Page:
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High school students learned origami, the Japanese art of paper folding at the May 16 World Languages Day on the Twin Cities campus.
World Languages Day at the U
By Pauline Oo
May 16, 2006
In Jonathan Paradise's class, everyone's a winner with Hebrew. Proof is in the toothy grins of his more than 20 high school students following a game of "Simon says" in Hebrew.
Today (May 16), Paradise, a University of Minnesota professor emeritus of classical and Near Eastern studies, taught two Hebrew language classes with about 20 students in each as part of World Languages Day on the Twin Cities campus in Minneapolis. The program, in its third year and presented by the College of Liberal Arts (CLA) Language Center, is one of many outreach initiatives at the University to help improve primary- and secondary-school foreign language education or to aid immigrant communities.
"One of the goals of this program is to get high school students interested in languages and foster them beyond their limits," says Jenise Rowekamp, Language Center director. "Most schools teach only French, Spanish, and German. This program exposes the students to other world languages, which they may not be familiar with, such as Irish, and it also teaches them that learning about cultures is fun. We target high school kids because they already have some exposure to languages and they are thinking about college and perhaps pursuing a foreign language."
Each year, the Language Center sends hundreds of information packets about the free World Languages Day program to teachers statewide, and it's up to the teachers to organize the field trip with their school district, explains Rowekamp. This year, more than 450 students from schools in Apple Valley, Brooklyn Center, Mankato, and Fridley attended the morning session, while almost 200 students from places such as Duluth, Chaska, and White Bear Lake showed up for the afternoon session.
Students take three 40-minute classes in 20 of the nearly 40 foreign languages taught at the University. In addition to Paradise's class, Everyone's a Winner With Hebrew!, the choices included Sweden: From Viking Raids to Rap Music, Survival Finnish, Origami: The Japanese Art of Paper Folding, Irish Names: Their Meaning and Structure, Taekwondo and Dynamic Korea, and Excursion Brazil: Language, Food, and Carnival. Most classes are taught in English, with a few offerings for students who are currently studying a particular language.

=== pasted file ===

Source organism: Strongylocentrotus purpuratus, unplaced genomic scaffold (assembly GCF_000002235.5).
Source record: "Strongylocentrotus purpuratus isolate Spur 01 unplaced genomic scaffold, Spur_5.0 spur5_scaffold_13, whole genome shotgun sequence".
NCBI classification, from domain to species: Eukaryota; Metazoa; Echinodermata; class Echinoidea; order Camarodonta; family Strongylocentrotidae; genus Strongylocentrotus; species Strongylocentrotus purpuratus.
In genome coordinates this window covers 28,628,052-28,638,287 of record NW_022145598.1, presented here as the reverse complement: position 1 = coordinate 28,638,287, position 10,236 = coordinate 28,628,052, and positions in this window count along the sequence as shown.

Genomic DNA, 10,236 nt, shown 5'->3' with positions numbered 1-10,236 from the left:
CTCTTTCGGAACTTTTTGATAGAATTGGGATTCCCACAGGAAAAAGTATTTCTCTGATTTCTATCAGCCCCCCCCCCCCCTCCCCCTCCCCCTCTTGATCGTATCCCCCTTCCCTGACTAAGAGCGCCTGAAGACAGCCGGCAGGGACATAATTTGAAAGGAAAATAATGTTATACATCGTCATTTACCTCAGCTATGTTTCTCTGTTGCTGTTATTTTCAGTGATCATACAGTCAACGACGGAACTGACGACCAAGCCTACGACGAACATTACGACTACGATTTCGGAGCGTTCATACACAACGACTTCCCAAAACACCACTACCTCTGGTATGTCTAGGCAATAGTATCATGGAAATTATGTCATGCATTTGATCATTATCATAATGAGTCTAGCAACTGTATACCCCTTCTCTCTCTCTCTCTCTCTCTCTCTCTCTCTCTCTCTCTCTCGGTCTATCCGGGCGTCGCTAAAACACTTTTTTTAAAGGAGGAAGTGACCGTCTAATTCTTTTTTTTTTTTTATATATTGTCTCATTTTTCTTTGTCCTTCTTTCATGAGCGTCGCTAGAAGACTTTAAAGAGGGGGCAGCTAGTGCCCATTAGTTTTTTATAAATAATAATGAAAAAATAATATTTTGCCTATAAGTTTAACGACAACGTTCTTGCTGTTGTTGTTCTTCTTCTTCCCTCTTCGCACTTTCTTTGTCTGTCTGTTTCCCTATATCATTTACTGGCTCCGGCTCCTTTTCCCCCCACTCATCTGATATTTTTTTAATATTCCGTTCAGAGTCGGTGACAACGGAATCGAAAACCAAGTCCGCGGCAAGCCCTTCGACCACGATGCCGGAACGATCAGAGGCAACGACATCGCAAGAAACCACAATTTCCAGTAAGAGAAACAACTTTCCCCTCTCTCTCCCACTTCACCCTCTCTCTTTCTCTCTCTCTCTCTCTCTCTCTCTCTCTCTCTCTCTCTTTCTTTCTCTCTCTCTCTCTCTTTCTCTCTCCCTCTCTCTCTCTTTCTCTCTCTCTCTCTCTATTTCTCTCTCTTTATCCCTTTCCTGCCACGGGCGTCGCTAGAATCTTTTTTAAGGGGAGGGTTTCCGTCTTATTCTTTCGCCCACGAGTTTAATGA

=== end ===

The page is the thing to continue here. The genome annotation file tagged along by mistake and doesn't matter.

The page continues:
"So many people are interested in languages, even in a casual way," says Ari Hoptman, a University historical linguistic and German language instructor. His class, The Languages We Speak and How They Got That Way, offered students a way "to look at languages in a more formal, structured way." In other words, learning a language should not be intimidating because many look or sound alike. For example, "foot" in English is fuss in German. "Door" is puerta in Spanish, porte in French, and porta in Italian and Portugese.
"Studying languages can help you in many areas, especially in learning about your own language," he adds. "I thought I knew English, but when I was learning German, I got a lesson in English grammar."
Although the 15 students in Hoptman's second class remained silent whenever he asked if they had a question or comment, many took the time to thank him or compliment his teaching when the class ended.
"It's very rewarding when someone takes an interest," says Hoptman, who is participating in the World Languages program for the first time. "[This program] is a terrific thing to have, and I hope we continue to offer it. For the students, I hope that certain neuraons will start firing."
The U's Language Center, located in Jones Hall, provides audio, video and computer equipment to aid in language aquisition and offers training and consultation services in new language-instruction technologies.
To learn more about World Languages Day, visit the CLA Language Center. Further reading History Day mentors help imigrant students succeed. U helps improve history education in St. Paul schools. Good neighbor policy.